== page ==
Artists We Love Vol. 1: J Dilla

For the inaugural Artists We Love post on the Musicseur Blog, I can think of no better way to christen this venture by paying tribute to one of the most influential and innovative producers and music artists of recent times, the late, great James Dewitt Yancey, better known to the world first as Jay Dee, and later J Dilla.  Dilla was born on February 7, 1974 to Maureen Yancey, who through her tireless and inspired efforts to maintain the legacy of her beloved son has come to be known to the world as "Ma Dukes".  Suffering from thrombotic thrombocytopenic purpura (a rare blood disease), Dilla tragically passed on February 10, 2006, a day that hip hop music connoisseurs have taken to celebrating as "Dilla Day".  This post is our tribute to celebrate J Dilla, not only one of the greatest hip hop producers and sample based artists of all time, but also one of the people who embodied what it means to be a true Musicseur.

Much has been said and written about Dilla's phenomenal work with a wide assortment of legendary acts such as A Tribe Called Quest, Erykah Badu, D'Angelo, Common, Mos Def, The Roots, De La Soul, The Pharcyde, Busta Rhymes, Janet Jackson, Madlib, and his own group Slum Village among many others.  However, significantly less has been written about exactly what it was about his music and his artistry that made him so respected, loved and revered almost as much by his fellow musicians, ranging from sample based beatmakers to more traditional instrumentalists and composers, as he was by his many adoring fans.  What were the stylistic idiosyncrasies and apparent artistic philosophies that made Dilla's music just simply sound and feel so damn good?

J Dilla was a producers’ producer of the highest order, due to his brilliant usage and mastery of the techniques of classic hardware beat machines such as the EMU SP12 and SP1200, Akai MPC 3000, and later helping to popularize usage of one of the most ubiquitous hardware machines of recent times, the Roland SP303 (along with his musical brother, the mighty Madlib).  The wonderful sounds that Dilla was artfully able to extract from these machines on songs like The Pharcyde's "Runnin", De La Soul's "Stakes Is High" and Erykah Badu's "Didn't Cha Know" are what thrilled the everyday hip hop connoisseur.  But it was his brilliant use of the technique of chopping samples, filtering the samples to create his punchy basslines and other textures, as well as his non-regimented, often un-quantized drum programming, meant to mimic the rhythms of the funky drummers often sampled by crate diggers, that really stood as the inspiration to the legions of beatmakers and musicians that he counts as fans to this day, including myself.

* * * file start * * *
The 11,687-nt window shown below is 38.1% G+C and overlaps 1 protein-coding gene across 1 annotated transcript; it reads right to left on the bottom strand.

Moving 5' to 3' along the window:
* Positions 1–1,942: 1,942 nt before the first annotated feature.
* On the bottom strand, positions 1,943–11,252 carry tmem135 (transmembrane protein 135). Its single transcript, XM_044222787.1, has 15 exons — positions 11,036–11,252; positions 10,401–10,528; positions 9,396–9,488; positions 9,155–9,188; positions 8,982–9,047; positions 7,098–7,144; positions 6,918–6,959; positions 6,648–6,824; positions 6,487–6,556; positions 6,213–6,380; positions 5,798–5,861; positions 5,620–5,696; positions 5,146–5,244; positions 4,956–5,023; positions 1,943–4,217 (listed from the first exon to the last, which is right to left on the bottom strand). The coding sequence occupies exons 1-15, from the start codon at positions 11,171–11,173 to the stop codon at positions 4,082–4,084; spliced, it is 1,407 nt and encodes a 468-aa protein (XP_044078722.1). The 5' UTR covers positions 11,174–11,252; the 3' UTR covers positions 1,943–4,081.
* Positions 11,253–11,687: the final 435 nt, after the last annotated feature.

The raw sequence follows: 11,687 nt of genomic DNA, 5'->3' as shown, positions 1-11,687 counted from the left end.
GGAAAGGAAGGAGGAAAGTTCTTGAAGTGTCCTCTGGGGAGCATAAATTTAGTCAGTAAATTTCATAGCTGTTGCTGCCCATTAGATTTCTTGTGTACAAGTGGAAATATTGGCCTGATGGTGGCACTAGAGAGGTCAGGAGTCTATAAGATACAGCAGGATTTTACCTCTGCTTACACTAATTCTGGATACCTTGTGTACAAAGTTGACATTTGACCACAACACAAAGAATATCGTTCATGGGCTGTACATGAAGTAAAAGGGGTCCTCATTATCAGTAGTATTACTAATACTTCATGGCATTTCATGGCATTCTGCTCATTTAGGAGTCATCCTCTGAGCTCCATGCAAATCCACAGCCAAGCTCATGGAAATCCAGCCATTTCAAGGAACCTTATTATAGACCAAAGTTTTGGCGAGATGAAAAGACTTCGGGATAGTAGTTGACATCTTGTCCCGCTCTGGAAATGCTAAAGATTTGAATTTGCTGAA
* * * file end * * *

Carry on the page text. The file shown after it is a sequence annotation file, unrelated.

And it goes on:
It was also Dilla's versatility and many artistic layers that he could effortlessly demonstrate, which served as yet another signal of his greatness.  Dilla made some of the smoothest creations ever within the genre of Hip Hop and modern R&B/Soul, such as Common's "The Light", Slum Village's "Players" and the remix to superstar Janet Jackson's "Got Til Its Gone".  But he could also produce hardcore boom bap, with that signature Dilla bounce and experimental flair of course, as he showed on much of his later work, such as his Ruff Draft EP, his debut album Welcome 2 Detroit and his collaboration with Madlib, Jaylib. He could produce beats that could serve as the backdrop of the thoughtful poetics of Mos Def/ Yasiin Bey, the angelic crooning of Badu, or his own often extremely boastful braggadocious personality as an MC (shown on his verse on Slum Village's "Raise It Up") with great ease, and merge those worlds together seamlessly. Simply put, his music fit coffee houses, clubs, jeeps and Sunday afternoon chill sessions equally.

In my view, no piece of work that he created showed his versatility, his mastery of the craft or beatmaking, his musicianship, and that special sauce that the truly great artists have, that special artistic flair that often goes beyond description with mere words than the album that was to be his swan song, DonutsDonuts is an instrumental album that, legend has it, he created in his last days in the hospital where he was being treated for the disease that eventually took his life.  It was done mostly on a makeshift studio setup, much of it made on the portable SP303, with records sent and/or brought to him by his mother and his many friends. Although it was an instrumental album technically, it seems as though Dilla created this album with encrypted messages to everyone that he loved or cared about, people who impacted him and the many who he's impacted, through his use of vocal samples, his choice of songs that he sampled, and the overall feel of the music. It almost feels like one last journey into the artistic mind of Dilla, just as his mastery of the art of sample based beatmaking was maturing from something truly unique and special to otherworldly levels of rarely heard before brilliance within that art. It was released on his 32nd birthday, February 7th 2006. Dilla passed 3 days later.

 Although he is gone, he will never be forgotten by true Musicseurs of all stripes worldwide. LONG LIVE THE GREAT J DILLA.

Terrence "T Noize" Satchell


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